The International Preliminary Examination Report

Upon demand, an applicant may obtain an international preliminary examination of the application by opting to enter a second phase, referred to as “Chapter II,” of the PCT process. An international preliminary examining authority, similar to the international searching authorities, conducts a substantive examination of the application. An applicant may also submit amendments and arguments at this stage in an attempt to distinguish theclaimed invention over the prior art.

The results of the Chapter II examination are summarized in an International Preliminary Examination Report (“IPER”). Copies of the IPER are also sent to each of the countries originally designated by the applicant. The IPER consists of an opinion on the application’s compliance with international application criteria, and provides an even stronger basis upon which to evaluate the likelihood of obtaining patent protection in the selected countries. Thus, if the IPER is favorable, an applicant has a stronger basis upon which to prosecute the application before the selected patent offices of the designated countries.

The National Phase

The decision to grant a patent, however, remains the ultimate responsibility of each of the designated national or regional patent offices. It is only after the applicant has evaluated the overall likelihood of success that the applicant must fulfill the various national requirements for entry into the post-PCT “national phase.” It is important to note that the applicant can withdraw the application from the process at any time before entering the national phase. If the applicant chooses to nationalize the application in any of the countries initially designated, it must then pay the national fees and, in some cases, file translations of the application. Typically, these steps must be taken before the end of 30 months following the filing date of any prior patent application upon which the international patent application depends for its corresponding filing date, which is also known as the “priority date.”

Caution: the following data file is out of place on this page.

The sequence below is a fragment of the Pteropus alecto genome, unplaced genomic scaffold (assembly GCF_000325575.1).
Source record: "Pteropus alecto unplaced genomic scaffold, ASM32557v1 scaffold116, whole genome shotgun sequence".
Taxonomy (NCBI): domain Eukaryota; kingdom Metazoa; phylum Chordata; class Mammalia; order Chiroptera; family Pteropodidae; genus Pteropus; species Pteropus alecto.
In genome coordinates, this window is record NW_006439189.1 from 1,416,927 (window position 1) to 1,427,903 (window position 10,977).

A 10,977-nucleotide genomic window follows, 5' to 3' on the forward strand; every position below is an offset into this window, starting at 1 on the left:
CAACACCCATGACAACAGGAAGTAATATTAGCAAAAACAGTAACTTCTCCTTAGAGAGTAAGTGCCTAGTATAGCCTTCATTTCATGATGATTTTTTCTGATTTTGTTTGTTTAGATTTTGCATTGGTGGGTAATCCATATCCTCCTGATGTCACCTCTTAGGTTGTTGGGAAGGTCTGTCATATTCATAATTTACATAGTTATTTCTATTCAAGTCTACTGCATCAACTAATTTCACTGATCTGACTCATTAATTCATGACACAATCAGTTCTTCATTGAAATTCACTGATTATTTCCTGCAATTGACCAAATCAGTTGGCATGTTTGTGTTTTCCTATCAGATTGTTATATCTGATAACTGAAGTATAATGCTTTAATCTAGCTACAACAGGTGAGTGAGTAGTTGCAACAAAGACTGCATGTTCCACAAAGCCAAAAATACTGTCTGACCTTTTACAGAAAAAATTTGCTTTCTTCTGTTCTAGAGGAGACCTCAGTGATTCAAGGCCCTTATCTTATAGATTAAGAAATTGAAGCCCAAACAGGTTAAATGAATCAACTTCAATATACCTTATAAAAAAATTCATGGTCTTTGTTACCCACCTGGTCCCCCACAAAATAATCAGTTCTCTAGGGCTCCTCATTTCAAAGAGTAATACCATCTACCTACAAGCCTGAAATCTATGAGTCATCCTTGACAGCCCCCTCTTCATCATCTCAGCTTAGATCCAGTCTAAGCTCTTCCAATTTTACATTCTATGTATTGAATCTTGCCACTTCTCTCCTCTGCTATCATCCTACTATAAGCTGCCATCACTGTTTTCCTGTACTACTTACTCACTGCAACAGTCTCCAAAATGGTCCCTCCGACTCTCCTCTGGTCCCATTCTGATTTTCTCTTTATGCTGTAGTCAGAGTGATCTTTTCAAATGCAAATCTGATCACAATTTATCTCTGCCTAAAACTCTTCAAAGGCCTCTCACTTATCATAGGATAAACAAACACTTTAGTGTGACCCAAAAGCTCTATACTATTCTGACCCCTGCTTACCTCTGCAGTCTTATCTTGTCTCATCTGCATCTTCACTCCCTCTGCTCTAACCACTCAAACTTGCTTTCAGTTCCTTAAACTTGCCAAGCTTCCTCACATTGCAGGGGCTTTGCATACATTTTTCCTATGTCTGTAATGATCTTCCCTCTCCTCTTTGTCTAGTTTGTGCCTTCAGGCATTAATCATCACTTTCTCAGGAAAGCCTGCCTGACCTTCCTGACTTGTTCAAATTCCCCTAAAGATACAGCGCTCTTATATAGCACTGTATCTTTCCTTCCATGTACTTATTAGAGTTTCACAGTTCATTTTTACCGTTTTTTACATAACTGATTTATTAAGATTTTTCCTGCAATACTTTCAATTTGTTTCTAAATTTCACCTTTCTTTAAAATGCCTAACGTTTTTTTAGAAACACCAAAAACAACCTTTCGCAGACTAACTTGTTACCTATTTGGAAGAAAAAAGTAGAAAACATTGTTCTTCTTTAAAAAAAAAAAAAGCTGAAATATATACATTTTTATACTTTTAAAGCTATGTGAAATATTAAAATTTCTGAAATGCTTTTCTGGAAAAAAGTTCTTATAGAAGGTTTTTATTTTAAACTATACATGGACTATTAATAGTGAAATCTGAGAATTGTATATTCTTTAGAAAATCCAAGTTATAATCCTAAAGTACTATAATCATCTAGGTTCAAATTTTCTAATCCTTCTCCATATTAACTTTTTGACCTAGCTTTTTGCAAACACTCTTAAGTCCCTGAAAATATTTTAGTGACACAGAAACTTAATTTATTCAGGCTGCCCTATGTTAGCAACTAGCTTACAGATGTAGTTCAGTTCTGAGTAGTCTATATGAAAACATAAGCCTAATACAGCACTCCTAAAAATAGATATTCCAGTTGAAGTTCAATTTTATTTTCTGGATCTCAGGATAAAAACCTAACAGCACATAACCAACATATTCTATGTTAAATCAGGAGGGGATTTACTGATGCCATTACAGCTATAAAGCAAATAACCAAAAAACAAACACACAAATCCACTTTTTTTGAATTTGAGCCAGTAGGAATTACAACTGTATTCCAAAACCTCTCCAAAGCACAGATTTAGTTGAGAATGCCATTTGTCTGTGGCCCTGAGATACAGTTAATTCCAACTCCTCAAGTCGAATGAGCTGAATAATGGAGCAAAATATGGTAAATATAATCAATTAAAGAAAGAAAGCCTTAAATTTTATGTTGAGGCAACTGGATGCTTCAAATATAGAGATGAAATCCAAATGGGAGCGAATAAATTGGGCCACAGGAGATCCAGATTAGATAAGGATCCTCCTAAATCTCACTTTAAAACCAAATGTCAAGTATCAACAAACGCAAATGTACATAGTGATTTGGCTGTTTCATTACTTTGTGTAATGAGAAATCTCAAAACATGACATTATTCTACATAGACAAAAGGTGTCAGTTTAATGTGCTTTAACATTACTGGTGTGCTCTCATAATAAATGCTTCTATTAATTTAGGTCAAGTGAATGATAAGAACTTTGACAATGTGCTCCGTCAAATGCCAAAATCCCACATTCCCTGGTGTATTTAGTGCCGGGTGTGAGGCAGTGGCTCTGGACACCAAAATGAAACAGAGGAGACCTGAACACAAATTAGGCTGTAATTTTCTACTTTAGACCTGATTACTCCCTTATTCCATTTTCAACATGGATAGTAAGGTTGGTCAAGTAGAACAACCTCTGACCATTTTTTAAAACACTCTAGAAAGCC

Prosecution of the application in the national phase, i.e., in each designated country, is typically handled by a local agent under the direction of your U.S. patent counsel. The process at that point is the same as proceeding in any individual country. The difference is that the applicant can direct resources toward protecting inventions that appear from the PCT examination to be more likely patentable. Most important, however, is the fact that resources are not wasted pursuing foreign protection unavailable to begin with or where no corresponding market exists.

The information presented in this Intellectual Property & Technology Bulletin is intended only as a general overview; it is not intended as legal advice. Situations vary and require individualized assessment. Therefore, one should consult an attorney to discuss specific situations. Any member of our Intellectual Property & Technology Group would be happy to assist you.